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Anemia is the most common hematologic abnormality that pediatricians encounter. The differential diagnosis for anemia in children includes congenital, acquired, benign, malignant, common, and extraordinarily rare disorders. Thankfully, most conditions cause consistent changes in the mean cell volume (MCV) of red blood cells (RBCs) and can be grouped by using this parameter. In children, anemia is caused most often by disorders that result in smaller-than-normal RBCs (microcytosis) (Table 1). With a thorough history, a good physical examination, and perhaps some additional blood work, the correct cause of a child’s microcytic anemia can be discovered.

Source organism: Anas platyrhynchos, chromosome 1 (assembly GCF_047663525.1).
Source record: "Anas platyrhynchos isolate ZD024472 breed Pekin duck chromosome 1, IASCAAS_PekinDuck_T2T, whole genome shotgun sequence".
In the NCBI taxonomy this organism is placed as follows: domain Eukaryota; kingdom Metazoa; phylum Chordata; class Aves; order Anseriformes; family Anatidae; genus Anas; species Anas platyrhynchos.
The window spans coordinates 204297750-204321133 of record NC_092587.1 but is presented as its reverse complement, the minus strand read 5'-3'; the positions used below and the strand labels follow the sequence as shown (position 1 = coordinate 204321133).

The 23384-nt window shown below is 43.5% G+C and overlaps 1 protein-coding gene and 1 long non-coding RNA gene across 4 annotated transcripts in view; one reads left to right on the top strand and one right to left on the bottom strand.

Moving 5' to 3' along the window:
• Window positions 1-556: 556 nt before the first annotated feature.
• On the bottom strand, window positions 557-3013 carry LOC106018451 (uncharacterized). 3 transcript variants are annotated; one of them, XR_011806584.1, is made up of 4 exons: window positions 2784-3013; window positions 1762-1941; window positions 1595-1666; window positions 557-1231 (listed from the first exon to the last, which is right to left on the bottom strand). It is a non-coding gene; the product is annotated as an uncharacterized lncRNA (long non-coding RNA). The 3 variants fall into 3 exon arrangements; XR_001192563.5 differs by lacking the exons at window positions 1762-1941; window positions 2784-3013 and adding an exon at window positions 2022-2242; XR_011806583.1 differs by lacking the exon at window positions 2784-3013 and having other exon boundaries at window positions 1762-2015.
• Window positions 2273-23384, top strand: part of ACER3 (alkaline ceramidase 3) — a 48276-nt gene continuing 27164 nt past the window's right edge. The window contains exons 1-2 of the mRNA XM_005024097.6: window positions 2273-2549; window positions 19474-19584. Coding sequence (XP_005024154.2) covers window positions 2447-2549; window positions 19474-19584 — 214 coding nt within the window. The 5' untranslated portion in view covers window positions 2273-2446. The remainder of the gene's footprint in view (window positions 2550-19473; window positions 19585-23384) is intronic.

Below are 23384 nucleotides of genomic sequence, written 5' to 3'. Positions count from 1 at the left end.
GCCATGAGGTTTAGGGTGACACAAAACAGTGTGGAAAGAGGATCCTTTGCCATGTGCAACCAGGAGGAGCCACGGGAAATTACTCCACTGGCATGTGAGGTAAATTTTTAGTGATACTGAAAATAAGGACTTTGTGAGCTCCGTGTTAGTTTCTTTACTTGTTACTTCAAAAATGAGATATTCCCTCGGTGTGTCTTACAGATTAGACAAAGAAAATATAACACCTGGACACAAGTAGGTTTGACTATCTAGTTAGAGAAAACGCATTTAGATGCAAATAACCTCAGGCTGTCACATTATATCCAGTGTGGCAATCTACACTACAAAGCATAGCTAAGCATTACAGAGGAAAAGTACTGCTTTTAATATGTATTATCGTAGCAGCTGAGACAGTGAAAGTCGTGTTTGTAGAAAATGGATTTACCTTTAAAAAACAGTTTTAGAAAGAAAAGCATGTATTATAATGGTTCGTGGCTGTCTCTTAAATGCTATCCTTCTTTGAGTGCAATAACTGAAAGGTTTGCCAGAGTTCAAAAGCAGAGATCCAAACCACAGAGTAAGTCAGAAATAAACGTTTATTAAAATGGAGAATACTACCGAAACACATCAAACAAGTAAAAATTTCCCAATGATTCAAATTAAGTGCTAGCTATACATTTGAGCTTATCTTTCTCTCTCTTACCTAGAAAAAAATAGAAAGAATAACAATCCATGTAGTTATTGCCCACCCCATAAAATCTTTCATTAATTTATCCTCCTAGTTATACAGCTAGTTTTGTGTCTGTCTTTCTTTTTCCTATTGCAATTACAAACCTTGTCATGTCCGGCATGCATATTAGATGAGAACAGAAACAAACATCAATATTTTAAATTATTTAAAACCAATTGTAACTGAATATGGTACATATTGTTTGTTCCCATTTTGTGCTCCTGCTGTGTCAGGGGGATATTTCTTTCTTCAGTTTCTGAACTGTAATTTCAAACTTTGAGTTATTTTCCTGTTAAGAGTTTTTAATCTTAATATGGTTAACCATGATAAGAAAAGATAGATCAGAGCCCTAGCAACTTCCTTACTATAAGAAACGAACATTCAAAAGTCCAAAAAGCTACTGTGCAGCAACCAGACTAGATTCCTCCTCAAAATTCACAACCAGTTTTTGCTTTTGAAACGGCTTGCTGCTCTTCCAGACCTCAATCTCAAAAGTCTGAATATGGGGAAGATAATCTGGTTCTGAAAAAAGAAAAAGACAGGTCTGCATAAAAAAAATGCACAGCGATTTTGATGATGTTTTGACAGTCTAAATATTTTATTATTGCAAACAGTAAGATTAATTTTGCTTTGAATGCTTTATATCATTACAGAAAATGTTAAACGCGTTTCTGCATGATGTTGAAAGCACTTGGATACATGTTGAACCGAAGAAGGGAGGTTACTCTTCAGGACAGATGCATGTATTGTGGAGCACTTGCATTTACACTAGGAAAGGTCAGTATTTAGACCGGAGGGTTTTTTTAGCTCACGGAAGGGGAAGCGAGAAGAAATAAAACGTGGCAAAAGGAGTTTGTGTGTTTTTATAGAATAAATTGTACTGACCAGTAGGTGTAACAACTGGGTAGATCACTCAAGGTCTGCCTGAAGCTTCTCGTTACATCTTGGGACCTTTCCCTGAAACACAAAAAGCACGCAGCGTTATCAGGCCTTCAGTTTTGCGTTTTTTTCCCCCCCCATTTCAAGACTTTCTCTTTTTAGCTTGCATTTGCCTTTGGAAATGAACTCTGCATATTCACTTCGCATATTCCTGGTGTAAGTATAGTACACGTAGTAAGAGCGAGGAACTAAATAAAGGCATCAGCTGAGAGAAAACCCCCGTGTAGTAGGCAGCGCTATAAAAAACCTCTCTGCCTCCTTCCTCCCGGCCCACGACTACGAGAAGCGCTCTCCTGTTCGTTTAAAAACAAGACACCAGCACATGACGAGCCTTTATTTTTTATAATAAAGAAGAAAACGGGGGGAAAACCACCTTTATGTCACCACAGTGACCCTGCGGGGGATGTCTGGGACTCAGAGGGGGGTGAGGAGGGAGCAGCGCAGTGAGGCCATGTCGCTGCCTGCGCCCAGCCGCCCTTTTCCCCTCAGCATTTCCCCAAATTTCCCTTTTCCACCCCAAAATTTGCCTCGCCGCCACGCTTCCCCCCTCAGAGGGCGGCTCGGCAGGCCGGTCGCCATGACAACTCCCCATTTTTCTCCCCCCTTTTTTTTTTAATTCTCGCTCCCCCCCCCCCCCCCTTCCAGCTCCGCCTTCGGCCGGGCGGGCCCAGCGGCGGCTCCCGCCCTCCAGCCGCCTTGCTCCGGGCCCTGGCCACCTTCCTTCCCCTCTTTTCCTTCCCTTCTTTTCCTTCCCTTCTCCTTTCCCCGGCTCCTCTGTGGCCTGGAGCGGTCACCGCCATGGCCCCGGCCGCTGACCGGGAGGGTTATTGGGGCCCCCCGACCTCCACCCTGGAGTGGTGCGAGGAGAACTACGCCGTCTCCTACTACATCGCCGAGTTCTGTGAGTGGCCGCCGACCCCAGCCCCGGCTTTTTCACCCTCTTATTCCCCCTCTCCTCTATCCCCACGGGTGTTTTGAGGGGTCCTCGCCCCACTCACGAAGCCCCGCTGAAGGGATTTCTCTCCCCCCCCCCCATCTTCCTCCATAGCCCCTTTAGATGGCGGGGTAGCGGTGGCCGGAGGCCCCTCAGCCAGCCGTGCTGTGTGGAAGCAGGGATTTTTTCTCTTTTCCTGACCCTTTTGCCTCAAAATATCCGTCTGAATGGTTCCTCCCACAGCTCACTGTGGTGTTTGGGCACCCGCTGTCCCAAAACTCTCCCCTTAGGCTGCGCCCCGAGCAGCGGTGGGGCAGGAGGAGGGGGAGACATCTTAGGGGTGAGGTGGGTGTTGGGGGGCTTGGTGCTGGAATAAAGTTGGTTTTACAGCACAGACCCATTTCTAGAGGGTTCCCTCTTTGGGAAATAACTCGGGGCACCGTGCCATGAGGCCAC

Automated blood counters may not take into account the normal variations in hemoglobin/hematocrit and MCV that are seen throughout childhood. Results reported as abnormal must be compared with age-specific values (Table 2). Values that are 2 standard deviations below the age-appropriate mean can be considered...

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